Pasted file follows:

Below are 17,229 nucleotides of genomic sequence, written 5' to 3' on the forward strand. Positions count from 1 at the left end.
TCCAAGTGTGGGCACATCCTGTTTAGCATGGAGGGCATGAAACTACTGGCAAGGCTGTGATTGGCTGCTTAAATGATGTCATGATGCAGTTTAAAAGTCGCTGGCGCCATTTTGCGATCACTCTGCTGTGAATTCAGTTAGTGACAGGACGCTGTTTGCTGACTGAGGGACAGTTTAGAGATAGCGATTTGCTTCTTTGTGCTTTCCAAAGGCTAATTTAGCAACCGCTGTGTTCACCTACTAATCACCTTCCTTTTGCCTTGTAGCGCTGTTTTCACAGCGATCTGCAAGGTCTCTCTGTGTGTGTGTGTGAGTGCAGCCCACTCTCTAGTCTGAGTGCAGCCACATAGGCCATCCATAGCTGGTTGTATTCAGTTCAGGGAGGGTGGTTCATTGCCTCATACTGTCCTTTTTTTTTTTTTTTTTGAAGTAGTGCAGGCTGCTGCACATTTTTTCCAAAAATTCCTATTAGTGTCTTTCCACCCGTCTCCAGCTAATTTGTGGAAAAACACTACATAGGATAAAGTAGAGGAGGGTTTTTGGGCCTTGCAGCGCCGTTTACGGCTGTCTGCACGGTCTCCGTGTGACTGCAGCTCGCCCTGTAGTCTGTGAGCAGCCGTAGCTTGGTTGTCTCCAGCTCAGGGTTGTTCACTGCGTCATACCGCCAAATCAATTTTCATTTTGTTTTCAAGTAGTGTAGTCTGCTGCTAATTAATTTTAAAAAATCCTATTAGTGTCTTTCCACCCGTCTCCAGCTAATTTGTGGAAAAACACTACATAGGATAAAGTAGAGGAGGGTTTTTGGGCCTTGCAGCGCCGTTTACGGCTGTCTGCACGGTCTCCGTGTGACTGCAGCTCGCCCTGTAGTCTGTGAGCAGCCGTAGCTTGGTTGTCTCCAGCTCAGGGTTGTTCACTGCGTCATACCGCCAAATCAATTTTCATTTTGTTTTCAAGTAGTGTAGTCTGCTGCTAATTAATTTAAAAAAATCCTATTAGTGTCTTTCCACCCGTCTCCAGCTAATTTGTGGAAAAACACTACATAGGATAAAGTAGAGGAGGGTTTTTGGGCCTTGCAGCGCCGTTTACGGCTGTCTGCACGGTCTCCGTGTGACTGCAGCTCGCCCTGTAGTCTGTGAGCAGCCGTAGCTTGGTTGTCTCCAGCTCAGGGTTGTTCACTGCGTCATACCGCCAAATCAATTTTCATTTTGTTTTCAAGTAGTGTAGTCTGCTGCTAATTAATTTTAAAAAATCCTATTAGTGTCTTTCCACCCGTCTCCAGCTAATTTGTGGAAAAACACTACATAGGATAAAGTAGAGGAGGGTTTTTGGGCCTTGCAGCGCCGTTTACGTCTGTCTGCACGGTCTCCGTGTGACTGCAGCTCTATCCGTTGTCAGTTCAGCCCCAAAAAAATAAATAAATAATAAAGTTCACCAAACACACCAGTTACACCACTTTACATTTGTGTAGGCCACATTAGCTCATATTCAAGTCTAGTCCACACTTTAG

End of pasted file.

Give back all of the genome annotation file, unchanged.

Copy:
Below are 17,229 nucleotides of genomic sequence, written 5' to 3' on the forward strand. Positions count from 1 at the left end.
TCCAAGTGTGGGCACATCCTGTTTAGCATGGAGGGCATGAAACTACTGGCAAGGCTGTGATTGGCTGCTTAAATGATGTCATGATGCAGTTTAAAAGTCGCTGGCGCCATTTTGCGATCACTCTGCTGTGAATTCAGTTAGTGACAGGACGCTGTTTGCTGACTGAGGGACAGTTTAGAGATAGCGATTTGCTTCTTTGTGCTTTCCAAAGGCTAATTTAGCAACCGCTGTGTTCACCTACTAATCACCTTCCTTTTGCCTTGTAGCGCTGTTTTCACAGCGATCTGCAAGGTCTCTCTGTGTGTGTGTGTGAGTGCAGCCCACTCTCTAGTCTGAGTGCAGCCACATAGGCCATCCATAGCTGGTTGTATTCAGTTCAGGGAGGGTGGTTCATTGCCTCATACTGTCCTTTTTTTTTTTTTTTTTGAAGTAGTGCAGGCTGCTGCACATTTTTTCCAAAAATTCCTATTAGTGTCTTTCCACCCGTCTCCAGCTAATTTGTGGAAAAACACTACATAGGATAAAGTAGAGGAGGGTTTTTGGGCCTTGCAGCGCCGTTTACGGCTGTCTGCACGGTCTCCGTGTGACTGCAGCTCGCCCTGTAGTCTGTGAGCAGCCGTAGCTTGGTTGTCTCCAGCTCAGGGTTGTTCACTGCGTCATACCGCCAAATCAATTTTCATTTTGTTTTCAAGTAGTGTAGTCTGCTGCTAATTAATTTTAAAAAATCCTATTAGTGTCTTTCCACCCGTCTCCAGCTAATTTGTGGAAAAACACTACATAGGATAAAGTAGAGGAGGGTTTTTGGGCCTTGCAGCGCCGTTTACGGCTGTCTGCACGGTCTCCGTGTGACTGCAGCTCGCCCTGTAGTCTGTGAGCAGCCGTAGCTTGGTTGTCTCCAGCTCAGGGTTGTTCACTGCGTCATACCGCCAAATCAATTTTCATTTTGTTTTCAAGTAGTGTAGTCTGCTGCTAATTAATTTAAAAAAATCCTATTAGTGTCTTTCCACCCGTCTCCAGCTAATTTGTGGAAAAACACTACATAGGATAAAGTAGAGGAGGGTTTTTGGGCCTTGCAGCGCCGTTTACGGCTGTCTGCACGGTCTCCGTGTGACTGCAGCTCGCCCTGTAGTCTGTGAGCAGCCGTAGCTTGGTTGTCTCCAGCTCAGGGTTGTTCACTGCGTCATACCGCCAAATCAATTTTCATTTTGTTTTCAAGTAGTGTAGTCTGCTGCTAATTAATTTTAAAAAATCCTATTAGTGTCTTTCCACCCGTCTCCAGCTAATTTGTGGAAAAACACTACATAGGATAAAGTAGAGGAGGGTTTTTGGGCCTTGCAGCGCCGTTTACGTCTGTCTGCACGGTCTCCGTGTGACTGCAGCTCTATCCGTTGTCAGTTCAGCCCCAAAAAAATAAATAAATAATAAAGTTCACCAAACACACCAGTTACACCACTTTACATTTGTGTAGGCCACATTAGCTCATATTCAAGTCTAGTCCACACTTTAG